Evaluation of results: Presence of active substances with antioxidant agent led to discolouring of the solution, which was measured spectrophotometrically.Antioxidant activity (%) = 100 × (Ap – A)/Ap, where Ap is the absorbance of the reference solution, A the absorbance of the samples DPPH method.

Chemicals: 1,1-Diphenyl-2- (2,4,6-trinitrophenyl) hydrazyl (DPPH, Sigma-Aldrich, USA), methanol (CentralChem, SR).

Method used: DPPH (m = 1 mg) was dissolved in methanol and the solvent was made up to a 50 ml volumetric flask. To the 200 μl of evaluated compounds (c = 10–4 mol/l) was added 1.8 ml of DPPH radical. The activity of the samples was evaluated after 30 min by measuring the absorbance of each solution at λ = 517 nm. As referenced solution was considered reaction system without the sample. Ascorbic acid was applied as a control solution5).

Evaluation of results: After DPPH radical solution reduction, the colour changed from the original purple to yellow. The colour change was measured spectrophotometrically according to the equation given bellow.

Antioxidant activity (%) = 100 ⋅ (Ap – A)/Ap, where Ap is the absorbance of the reference solution, A the absorbance of the samples.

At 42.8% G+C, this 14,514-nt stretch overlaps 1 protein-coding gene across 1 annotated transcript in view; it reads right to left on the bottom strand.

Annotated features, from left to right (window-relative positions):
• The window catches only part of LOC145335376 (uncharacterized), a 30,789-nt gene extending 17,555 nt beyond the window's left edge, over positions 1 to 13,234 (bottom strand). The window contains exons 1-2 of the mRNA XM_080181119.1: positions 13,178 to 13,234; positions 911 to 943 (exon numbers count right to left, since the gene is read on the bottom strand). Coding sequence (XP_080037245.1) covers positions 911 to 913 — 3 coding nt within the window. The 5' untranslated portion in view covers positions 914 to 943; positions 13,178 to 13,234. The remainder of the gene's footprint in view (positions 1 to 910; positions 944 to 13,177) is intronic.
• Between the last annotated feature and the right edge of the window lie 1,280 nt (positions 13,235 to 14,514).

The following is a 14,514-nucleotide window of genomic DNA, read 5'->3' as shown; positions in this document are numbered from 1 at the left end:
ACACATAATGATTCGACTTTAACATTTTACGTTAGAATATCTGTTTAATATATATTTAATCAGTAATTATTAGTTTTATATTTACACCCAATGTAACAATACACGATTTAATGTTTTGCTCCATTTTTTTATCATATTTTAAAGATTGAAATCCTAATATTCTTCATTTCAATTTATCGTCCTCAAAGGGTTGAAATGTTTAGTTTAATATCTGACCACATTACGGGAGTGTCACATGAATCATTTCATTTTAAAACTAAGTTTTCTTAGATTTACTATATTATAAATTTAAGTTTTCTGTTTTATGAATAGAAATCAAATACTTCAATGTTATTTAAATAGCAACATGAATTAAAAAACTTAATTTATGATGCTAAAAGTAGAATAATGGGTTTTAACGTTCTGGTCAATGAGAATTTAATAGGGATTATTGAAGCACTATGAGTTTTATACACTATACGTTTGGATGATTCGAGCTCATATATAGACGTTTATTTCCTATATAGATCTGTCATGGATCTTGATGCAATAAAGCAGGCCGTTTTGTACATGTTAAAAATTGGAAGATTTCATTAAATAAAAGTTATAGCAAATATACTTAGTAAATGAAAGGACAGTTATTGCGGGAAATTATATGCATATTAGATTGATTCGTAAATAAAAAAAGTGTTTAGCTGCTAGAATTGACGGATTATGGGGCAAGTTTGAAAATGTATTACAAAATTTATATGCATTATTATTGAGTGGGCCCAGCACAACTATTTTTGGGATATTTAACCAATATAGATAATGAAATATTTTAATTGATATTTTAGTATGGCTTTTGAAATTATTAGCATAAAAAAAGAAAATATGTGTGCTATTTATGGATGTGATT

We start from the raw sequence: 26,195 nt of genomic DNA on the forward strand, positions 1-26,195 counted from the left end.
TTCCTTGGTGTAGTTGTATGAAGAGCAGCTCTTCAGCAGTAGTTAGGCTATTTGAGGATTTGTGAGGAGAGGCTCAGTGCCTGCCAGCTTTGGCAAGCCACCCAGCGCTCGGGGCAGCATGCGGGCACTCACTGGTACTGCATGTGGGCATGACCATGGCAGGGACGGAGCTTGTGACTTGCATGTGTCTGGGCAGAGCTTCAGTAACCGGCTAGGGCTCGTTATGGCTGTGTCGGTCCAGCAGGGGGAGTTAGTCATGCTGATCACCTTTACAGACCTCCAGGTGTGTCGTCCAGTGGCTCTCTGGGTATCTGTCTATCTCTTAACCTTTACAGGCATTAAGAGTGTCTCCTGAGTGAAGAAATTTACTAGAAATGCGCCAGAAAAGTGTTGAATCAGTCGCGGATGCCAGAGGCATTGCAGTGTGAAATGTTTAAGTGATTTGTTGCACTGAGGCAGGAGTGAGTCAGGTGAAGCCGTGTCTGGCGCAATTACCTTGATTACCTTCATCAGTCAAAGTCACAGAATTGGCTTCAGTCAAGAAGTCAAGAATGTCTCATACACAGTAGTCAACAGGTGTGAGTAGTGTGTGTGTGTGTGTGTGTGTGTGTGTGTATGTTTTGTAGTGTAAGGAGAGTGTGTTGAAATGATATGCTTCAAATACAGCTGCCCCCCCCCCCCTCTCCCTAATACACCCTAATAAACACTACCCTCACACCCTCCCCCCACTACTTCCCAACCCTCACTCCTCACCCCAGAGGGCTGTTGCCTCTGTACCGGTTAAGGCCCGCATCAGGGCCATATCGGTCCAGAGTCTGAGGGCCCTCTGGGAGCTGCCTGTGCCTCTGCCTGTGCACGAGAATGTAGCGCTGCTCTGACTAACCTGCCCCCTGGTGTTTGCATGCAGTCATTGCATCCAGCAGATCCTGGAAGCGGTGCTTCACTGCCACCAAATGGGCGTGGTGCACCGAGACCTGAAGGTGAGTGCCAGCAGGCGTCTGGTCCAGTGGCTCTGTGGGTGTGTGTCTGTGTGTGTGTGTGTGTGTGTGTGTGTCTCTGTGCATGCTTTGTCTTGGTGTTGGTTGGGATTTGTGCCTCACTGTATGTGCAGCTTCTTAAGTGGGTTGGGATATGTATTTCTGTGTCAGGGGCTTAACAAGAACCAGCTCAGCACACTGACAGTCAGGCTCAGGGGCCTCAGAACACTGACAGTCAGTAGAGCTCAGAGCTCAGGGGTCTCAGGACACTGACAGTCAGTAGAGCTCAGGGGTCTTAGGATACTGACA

FRAP method

Chemicals: Sodium acetate (CentralChem, SR), 35% solution of hydrochloric acid (CentralChem, SR), ferric chloride (CentralChem, SR), 2,4,6-tris-(2-pyridyl)-s-triazine (TPTZ, Sigma-Aldrich, USA).

Used method: Acetate buffer was prepared by adding 3.1 g of sodium acetate and 16 ml of concentrated acetic acid to a 1000 ml volumetric flask and made up with distilled water. TPTZ (m = 0.1562 g) and 0.177 ml of a 35% HCl solution were made up with distilled water into a 50 ml volumetric flask. FeCl3 (m = 0.2703 g) was dissolved in a 50 ml volumetric flask and made up to the mark with distilled water. FRAP solution was made by mixing 25 ml of acetate buffer, 2.5 ml of TPTZ and 2.5 ml of FeCl3 solution. To 100 μl of a compound solution (c = 10–4 mol/l) 3 ml of FRAP solution were added. Absorbance was measured after 5 min at λ = 593 nm, using an ascorbic acid solution as the control solution5). Evaluation of results: The results were evaluated as the analogical amount of ascorbic acid (μg/ml) = A/0,134, where A is the absorbance of compounds.

Results and discusion

In the area of ​​chemical analysis and biological evaluation of drugs, many methods have been developed to determine the total antioxidant activity of the sample (Total Antioxidant Activity – TAA). The purpose of these methods is to characterize compounds in such conditions close to the physiological environment of the antioxidant7).There is an effort to interpret antioxidant activity of the sample in a way that would be methodical, material and instrumental accessible and usable for numerous serial analyses. Their results should correspond to the biological value of the test substance. Chemical methods (TEAC, FRAP, DPPH, ABTS, ORAC or DCI) are based on the use of agents providing the oxygen free radical colour products which prevent the formation of antioxidants contained in the sample8).